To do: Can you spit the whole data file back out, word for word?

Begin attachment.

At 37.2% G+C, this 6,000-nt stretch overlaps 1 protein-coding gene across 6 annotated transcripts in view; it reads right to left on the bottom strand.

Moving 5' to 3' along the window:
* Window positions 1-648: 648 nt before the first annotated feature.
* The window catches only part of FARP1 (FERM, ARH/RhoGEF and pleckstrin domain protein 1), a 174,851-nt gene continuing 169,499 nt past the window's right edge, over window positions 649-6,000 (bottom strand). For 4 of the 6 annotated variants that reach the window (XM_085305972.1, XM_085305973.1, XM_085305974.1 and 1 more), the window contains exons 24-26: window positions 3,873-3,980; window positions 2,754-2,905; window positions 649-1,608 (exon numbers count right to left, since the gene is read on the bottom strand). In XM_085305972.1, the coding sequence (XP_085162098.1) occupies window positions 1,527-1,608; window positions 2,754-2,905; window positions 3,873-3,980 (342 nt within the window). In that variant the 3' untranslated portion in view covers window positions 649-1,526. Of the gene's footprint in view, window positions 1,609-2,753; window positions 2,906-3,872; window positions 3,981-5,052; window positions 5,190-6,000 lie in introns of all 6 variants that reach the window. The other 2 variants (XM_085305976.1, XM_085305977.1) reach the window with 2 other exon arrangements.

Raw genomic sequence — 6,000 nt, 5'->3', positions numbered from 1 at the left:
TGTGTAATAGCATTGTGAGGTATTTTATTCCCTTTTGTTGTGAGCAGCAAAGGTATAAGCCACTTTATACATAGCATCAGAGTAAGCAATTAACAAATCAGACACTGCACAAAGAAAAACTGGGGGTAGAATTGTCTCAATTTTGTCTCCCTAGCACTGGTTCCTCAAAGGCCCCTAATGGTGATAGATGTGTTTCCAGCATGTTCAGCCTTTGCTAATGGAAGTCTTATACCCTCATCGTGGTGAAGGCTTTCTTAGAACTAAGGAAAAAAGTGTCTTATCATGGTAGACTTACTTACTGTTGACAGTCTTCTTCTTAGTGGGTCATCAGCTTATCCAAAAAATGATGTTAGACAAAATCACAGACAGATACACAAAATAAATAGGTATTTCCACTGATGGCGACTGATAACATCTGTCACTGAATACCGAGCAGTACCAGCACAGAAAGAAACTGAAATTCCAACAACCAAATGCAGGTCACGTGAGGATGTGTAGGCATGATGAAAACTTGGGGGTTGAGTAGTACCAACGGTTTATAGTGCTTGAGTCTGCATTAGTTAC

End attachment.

At 37.2% G+C, this 6,000-nt stretch overlaps 1 protein-coding gene across 6 annotated transcripts in view; it reads right to left on the bottom strand.

Moving 5' to 3' along the window:
* Window positions 1-648: 648 nt before the first annotated feature.
* The window catches only part of FARP1 (FERM, ARH/RhoGEF and pleckstrin domain protein 1), a 174,851-nt gene continuing 169,499 nt past the window's right edge, over window positions 649-6,000 (bottom strand). For 4 of the 6 annotated variants that reach the window (XM_085305972.1, XM_085305973.1, XM_085305974.1 and 1 more), the window contains exons 24-26: window positions 3,873-3,980; window positions 2,754-2,905; window positions 649-1,608 (exon numbers count right to left, since the gene is read on the bottom strand). In XM_085305972.1, the coding sequence (XP_085162098.1) occupies window positions 1,527-1,608; window positions 2,754-2,905; window positions 3,873-3,980 (342 nt within the window). In that variant the 3' untranslated portion in view covers window positions 649-1,526. Of the gene's footprint in view, window positions 1,609-2,753; window positions 2,906-3,872; window positions 3,981-5,052; window positions 5,190-6,000 lie in introns of all 6 variants that reach the window. The other 2 variants (XM_085305976.1, XM_085305977.1) reach the window with 2 other exon arrangements.

Raw genomic sequence — 6,000 nt, 5'->3', positions numbered from 1 at the left:
TGTGTAATAGCATTGTGAGGTATTTTATTCCCTTTTGTTGTGAGCAGCAAAGGTATAAGCCACTTTATACATAGCATCAGAGTAAGCAATTAACAAATCAGACACTGCACAAAGAAAAACTGGGGGTAGAATTGTCTCAATTTTGTCTCCCTAGCACTGGTTCCTCAAAGGCCCCTAATGGTGATAGATGTGTTTCCAGCATGTTCAGCCTTTGCTAATGGAAGTCTTATACCCTCATCGTGGTGAAGGCTTTCTTAGAACTAAGGAAAAAAGTGTCTTATCATGGTAGACTTACTTACTGTTGACAGTCTTCTTCTTAGTGGGTCATCAGCTTATCCAAAAAATGATGTTAGACAAAATCACAGACAGATACACAAAATAAATAGGTATTTCCACTGATGGCGACTGATAACATCTGTCACTGAATACCGAGCAGTACCAGCACAGAAAGAAACTGAAATTCCAACAACCAAATGCAGGTCACGTGAGGATGTGTAGGCATGATGAAAACTTGGGGGTTGAGTAGTACCAACGGTTTATAGTGCTTGAGTCTGCATTAGTTAC